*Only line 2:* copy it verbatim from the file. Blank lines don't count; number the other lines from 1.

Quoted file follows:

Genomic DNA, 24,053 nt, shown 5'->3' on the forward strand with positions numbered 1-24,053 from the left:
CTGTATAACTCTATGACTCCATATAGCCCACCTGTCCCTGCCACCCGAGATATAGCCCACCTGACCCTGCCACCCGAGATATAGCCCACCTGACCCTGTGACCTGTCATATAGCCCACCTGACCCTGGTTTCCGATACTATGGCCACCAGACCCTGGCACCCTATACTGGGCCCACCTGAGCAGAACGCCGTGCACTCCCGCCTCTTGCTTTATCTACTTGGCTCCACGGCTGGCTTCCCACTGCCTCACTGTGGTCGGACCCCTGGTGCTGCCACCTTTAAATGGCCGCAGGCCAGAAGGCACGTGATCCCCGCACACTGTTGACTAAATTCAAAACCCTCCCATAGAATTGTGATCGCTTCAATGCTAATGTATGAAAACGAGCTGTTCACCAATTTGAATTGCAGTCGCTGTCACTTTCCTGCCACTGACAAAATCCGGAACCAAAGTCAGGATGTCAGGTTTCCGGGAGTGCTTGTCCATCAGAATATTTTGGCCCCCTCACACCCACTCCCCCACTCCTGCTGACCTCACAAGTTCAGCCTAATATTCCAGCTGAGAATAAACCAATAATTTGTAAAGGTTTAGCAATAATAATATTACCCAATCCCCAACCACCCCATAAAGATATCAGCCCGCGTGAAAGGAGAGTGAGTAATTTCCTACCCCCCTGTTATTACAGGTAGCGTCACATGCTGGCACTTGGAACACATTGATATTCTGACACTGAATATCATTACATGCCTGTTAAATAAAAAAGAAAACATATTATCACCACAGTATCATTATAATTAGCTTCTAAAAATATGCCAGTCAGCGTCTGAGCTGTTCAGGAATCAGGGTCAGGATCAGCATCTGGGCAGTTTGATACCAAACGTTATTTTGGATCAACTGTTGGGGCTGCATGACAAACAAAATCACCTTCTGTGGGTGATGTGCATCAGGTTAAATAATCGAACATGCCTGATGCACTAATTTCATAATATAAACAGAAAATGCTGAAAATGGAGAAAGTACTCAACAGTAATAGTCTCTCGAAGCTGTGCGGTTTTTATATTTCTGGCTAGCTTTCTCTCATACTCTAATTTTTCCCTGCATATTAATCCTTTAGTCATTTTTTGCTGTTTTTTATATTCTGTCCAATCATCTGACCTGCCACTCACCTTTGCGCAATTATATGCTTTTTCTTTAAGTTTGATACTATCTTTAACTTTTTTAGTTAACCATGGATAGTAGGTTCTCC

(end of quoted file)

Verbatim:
CTGTATAACTCTATGACTCCATATAGCCCACCTGTCCCTGCCACCCGAGATATAGCCCACCTGACCCTGCCACCCGAGATATAGCCCACCTGACCCTGTGACCTGTCATATAGCCCACCTGACCCTGGTTTCCGATACTATGGCCACCAGACCCTGGCACCCTATACTGGGCCCACCTGAGCAGAACGCCGTGCACTCCCGCCTCTTGCTTTATCTACTTGGCTCCACGGCTGGCTTCCCACTGCCTCACTGTGGTCGGACCCCTGGTGCTGCCACCTTTAAATGGCCGCAGGCCAGAAGGCACGTGATCCCCGCACACTGTTGACTAAATTCAAAACCCTCCCATAGAATTGTGATCGCTTCAATGCTAATGTATGAAAACGAGCTGTTCACCAATTTGAATTGCAGTCGCTGTCACTTTCCTGCCACTGACAAAATCCGGAACCAAAGTCAGGATGTCAGGTTTCCGGGAGTGCTTGTCCATCAGAATATTTTGGCCCCCTCACACCCACTCCCCCACTCCTGCTGACCTCACAAGTTCAGCCTAATATTCCAGCTGAGAATAAACCAATAATTTGTAAAGGTTTAGCAATAATAATATTACCCAATCCCCAACCACCCCATAAAGATATCAGCCCGCGTGAAAGGAGAGTGAGTAATTTCCTACCCCCCTGTTATTACAGGTAGCGTCACATGCTGGCACTTGGAACACATTGATATTCTGACACTGAATATCATTACATGCCTGTTAAATAAAAAAGAAAACATATTATCACCACAGTATCATTATAATTAGCTTCTAAAAATATGCCAGTCAGCGTCTGAGCTGTTCAGGAATCAGGGTCAGGATCAGCATCTGGGCAGTTTGATACCAAACGTTATTTTGGATCAACTGTTGGGGCTGCATGACAAACAAAATCACCTTCTGTGGGTGATGTGCATCAGGTTAAATAATCGAACATGCCTGATGCACTAATTTCATAATATAAACAGAAAATGCTGAAAATGGAGAAAGTACTCAACAGTAATAGTCTCTCGAAGCTGTGCGGTTTTTATATTTCTGGCTAGCTTTCTCTCATACTCTAATTTTTCCCTGCATATTAATCCTTTAGTCATTTTTTGCTGTTTTTTATATTCTGTCCAATCATCTGACCTGCCACTCACCTTTGCGCAATTATATGCTTTTTCTTTAAGTTTGATACTATCTTTAACTTTTTTAGTTAACCATGGATAGTAGGTTCTCC